Daily Inquisition of Ideas.
Of hot ideas and rotten eggs.
Children are imaginative. They throw a Matchbox car and make it fly. There you have a flying car – and of course, it flies to the moon. At ‘Moonshot Factory Google X’ they work on the same principle. They find radically simple solutions. After all, the Google’s incubator is designed to hatch tomorrow’s key technologies. But which ideas are really worth rewarding and which are just rotten eggs?
The answer comes from Google X’s own inquisition of ideas, known as Rapid Evaluation. This is where ideas are kicked, punched, taken apart, and made to collapse – until those ideas admit that they are not yet ready to change the world. Generally speaking, not a single idea out of a hundred survives. And it is precisely this selection strategy which is the key to making Google X so successful. It is also why only the X has survived from the name Google X.
„We believe in dreams at the moonshot factory. And enthusiastic scepticism isn’t the enemy of boundless optimism. It’s optimism’s perfect partner. It unlocks the potential in every idea. It makes the seemingly impossible actually accomplishable. We can create the future that’s in our dreams.“ – Astro Teller, Captain of Moonshots at X
The radical inquisition of ideas is based on a ‘10X Thinking’ philosophy. It isn’t enough just to improve existing technologies. A real innovation has to be ten times better than anything that existed before. It has to change the lives of at least a billion people. First you take a really big, socially relevant problem – one that has existed for a long time or that will matter to people in the future. Second, you proclaim a really radical solution to that problem – a solution which is so uncompromising, that represents such a perfect product or such an absolute service, that it is like something out of a science fiction movie. Thirdly you test whether the idea can become reality. If so, then you make a prototype and send it to the next Rapid Evaluation.
At X there is one Rapid Evaluation after each stage of development, or more. That’s because every step forwards means discovering the total impossibility of that way of solving the problem. If investigating the problem is too expensive, if the problem cannot be overcome with sufficient tenacity or creativity, if implementing it would take more than ten years, if there is no actual scientific evidence in sight for the envisaged solution, then a project is halted – or put on ice. As we say, that almost always happens. The total budget of X is unknown. But there are known monetary limits. If for example an idea’s feasibility can only be ascertained by an experiment that costs $200 million, then it is too expensive even for X and will be halted.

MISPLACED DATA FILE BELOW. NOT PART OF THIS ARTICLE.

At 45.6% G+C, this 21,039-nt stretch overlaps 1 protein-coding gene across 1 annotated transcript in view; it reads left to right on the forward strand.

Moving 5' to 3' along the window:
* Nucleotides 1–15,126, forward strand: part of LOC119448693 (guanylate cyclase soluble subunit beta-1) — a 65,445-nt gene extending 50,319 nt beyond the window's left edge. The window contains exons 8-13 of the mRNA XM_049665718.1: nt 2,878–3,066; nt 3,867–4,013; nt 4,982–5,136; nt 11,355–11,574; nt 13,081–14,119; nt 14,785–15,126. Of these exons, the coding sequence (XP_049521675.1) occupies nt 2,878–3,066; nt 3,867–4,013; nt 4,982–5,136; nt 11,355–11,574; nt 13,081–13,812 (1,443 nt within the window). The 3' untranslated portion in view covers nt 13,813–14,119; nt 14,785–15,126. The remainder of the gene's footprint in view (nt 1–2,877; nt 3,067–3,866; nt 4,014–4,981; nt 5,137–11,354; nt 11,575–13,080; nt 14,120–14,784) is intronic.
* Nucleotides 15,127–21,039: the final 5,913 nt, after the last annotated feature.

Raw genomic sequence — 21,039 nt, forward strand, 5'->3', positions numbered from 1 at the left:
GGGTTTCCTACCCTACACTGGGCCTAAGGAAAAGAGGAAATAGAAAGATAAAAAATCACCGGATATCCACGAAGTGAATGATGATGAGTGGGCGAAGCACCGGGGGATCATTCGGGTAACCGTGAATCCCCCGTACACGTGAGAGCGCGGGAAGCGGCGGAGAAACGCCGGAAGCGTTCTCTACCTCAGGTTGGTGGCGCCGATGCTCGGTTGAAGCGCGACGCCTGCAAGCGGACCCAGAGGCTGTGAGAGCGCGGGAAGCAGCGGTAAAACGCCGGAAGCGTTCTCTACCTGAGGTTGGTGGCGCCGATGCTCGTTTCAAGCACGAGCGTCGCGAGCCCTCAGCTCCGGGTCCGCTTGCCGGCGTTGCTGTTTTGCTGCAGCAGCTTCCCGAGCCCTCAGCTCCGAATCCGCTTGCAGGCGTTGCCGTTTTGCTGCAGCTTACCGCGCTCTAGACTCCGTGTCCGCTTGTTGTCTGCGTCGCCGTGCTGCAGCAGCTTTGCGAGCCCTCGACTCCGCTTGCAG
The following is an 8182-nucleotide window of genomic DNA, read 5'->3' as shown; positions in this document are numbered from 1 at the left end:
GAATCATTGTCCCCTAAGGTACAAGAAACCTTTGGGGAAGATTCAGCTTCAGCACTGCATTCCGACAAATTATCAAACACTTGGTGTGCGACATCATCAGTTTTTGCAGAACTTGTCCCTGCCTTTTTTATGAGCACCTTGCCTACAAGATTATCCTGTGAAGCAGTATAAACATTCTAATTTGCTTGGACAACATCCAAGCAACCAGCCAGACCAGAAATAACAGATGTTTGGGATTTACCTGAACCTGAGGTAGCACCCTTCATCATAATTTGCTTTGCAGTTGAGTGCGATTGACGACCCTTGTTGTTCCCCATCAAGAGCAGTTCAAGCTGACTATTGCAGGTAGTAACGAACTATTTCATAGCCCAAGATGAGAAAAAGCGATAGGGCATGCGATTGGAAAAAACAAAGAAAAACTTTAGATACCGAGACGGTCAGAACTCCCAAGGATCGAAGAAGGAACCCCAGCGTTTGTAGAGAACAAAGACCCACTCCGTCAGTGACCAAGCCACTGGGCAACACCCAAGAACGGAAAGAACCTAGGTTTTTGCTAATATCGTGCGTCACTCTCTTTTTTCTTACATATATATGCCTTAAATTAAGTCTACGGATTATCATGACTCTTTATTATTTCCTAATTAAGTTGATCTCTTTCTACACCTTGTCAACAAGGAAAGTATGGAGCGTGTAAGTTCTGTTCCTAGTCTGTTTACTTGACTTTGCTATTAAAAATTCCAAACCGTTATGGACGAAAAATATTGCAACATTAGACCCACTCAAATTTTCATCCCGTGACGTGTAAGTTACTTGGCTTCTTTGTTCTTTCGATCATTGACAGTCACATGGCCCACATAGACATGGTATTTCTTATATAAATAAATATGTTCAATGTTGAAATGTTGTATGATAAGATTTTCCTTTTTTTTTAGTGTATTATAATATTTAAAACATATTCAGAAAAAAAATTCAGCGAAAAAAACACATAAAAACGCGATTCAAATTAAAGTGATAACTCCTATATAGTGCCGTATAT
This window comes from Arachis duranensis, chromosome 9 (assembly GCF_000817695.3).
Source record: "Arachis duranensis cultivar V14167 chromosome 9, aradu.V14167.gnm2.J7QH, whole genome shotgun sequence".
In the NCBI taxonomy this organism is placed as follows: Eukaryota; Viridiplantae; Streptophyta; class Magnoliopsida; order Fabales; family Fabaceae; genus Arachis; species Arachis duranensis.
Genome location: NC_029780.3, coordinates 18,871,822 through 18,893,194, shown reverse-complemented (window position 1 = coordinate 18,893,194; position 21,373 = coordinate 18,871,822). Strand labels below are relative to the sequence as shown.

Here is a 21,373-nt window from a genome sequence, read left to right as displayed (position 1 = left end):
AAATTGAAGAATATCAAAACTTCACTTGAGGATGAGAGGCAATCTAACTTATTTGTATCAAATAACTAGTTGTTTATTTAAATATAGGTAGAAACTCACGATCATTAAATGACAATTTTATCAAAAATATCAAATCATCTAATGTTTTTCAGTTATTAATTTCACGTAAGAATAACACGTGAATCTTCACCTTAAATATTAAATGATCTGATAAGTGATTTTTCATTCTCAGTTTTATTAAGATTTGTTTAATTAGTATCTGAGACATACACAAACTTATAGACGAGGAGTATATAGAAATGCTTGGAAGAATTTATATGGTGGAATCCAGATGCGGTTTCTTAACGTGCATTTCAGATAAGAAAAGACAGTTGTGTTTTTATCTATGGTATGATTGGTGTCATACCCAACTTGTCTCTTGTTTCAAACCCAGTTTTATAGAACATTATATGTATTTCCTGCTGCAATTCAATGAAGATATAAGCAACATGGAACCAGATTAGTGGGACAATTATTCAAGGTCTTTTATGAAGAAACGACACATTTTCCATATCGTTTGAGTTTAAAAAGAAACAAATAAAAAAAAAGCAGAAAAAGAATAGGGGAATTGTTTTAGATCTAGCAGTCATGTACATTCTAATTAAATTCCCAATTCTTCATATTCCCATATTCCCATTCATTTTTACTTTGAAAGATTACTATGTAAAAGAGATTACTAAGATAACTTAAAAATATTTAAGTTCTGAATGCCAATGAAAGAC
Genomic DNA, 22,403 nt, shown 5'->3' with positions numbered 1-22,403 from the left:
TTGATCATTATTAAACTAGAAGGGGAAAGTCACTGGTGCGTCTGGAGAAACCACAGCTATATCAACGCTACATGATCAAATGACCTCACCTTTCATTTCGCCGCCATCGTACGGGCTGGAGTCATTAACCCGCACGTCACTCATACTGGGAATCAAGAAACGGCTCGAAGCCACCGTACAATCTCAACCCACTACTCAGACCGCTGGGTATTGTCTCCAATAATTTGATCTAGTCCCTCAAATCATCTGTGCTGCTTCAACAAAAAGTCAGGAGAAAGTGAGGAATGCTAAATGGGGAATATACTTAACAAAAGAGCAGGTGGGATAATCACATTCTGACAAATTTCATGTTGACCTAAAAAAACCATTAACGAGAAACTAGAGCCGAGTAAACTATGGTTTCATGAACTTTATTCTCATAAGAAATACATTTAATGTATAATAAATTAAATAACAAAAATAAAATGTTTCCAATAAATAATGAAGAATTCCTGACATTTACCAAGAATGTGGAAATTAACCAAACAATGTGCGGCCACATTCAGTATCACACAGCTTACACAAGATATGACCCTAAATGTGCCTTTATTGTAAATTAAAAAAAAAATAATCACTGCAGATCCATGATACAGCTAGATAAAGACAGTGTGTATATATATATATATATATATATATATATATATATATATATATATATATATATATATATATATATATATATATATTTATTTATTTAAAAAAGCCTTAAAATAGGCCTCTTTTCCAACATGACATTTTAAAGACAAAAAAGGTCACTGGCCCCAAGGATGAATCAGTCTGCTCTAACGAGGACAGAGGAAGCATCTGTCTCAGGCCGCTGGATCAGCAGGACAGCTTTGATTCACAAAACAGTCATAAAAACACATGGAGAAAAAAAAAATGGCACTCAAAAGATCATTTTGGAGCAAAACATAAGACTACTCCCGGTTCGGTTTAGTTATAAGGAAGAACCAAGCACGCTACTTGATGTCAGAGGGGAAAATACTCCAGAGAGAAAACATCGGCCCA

X – hothouse incubation.
More than 100 ideas are tested for feasibility each year at Google X. If an idea makes it through to the prototype phase or even the development phase, then it is still tested. Someone comes along to bring its advocates down to earth, saying: “Who’s going to buy that? Who’s really going to benefit? Is it legal?” The good thing about this is you never have to work on too many ideas at once. X may not say which ideas and how many ideas it is working on at any given time, but it probably isn’t any more than ten.
The most popular surviving X projects are Google Car, Google Loon, Google Glass, Google Watch. The list of successful incubations is long and getting longer. It is what makes Google a pioneering company, it makes customers loyal because they simply can’t get enough of all the inventions, and those who are involved in it see the prospects of reward. BlingBling times 10. In principle, X’s total portfolio aims to make a profit – but that doesn’t necessarily mean every product. Some products will perform better in business than others, if you measure such things in dollars. Others may influence the world a lot but without ever involving much marketing.
Successful because you understand less and less.
There are 250 people working at X – people who can live with failed projects. They are encouraged and trained by their managers to test potential solutions until they fail. When that happens, not only do they get a high-five from the boss, they get a bonus. These are people who are able to think outside the box and work across disciplines. Sculptors work with former military employees, fashion designers with aircraft engineers. And there are some big names working at X too. Rich DeVaul, Astro Teller, Mitch Heinrich and Sebastian Thrun are some of the better known among them. Unlike scientists who know more and more about less and less – their very particular specialized area within a particular branch of research – these people, in a way, know less and less about more and more.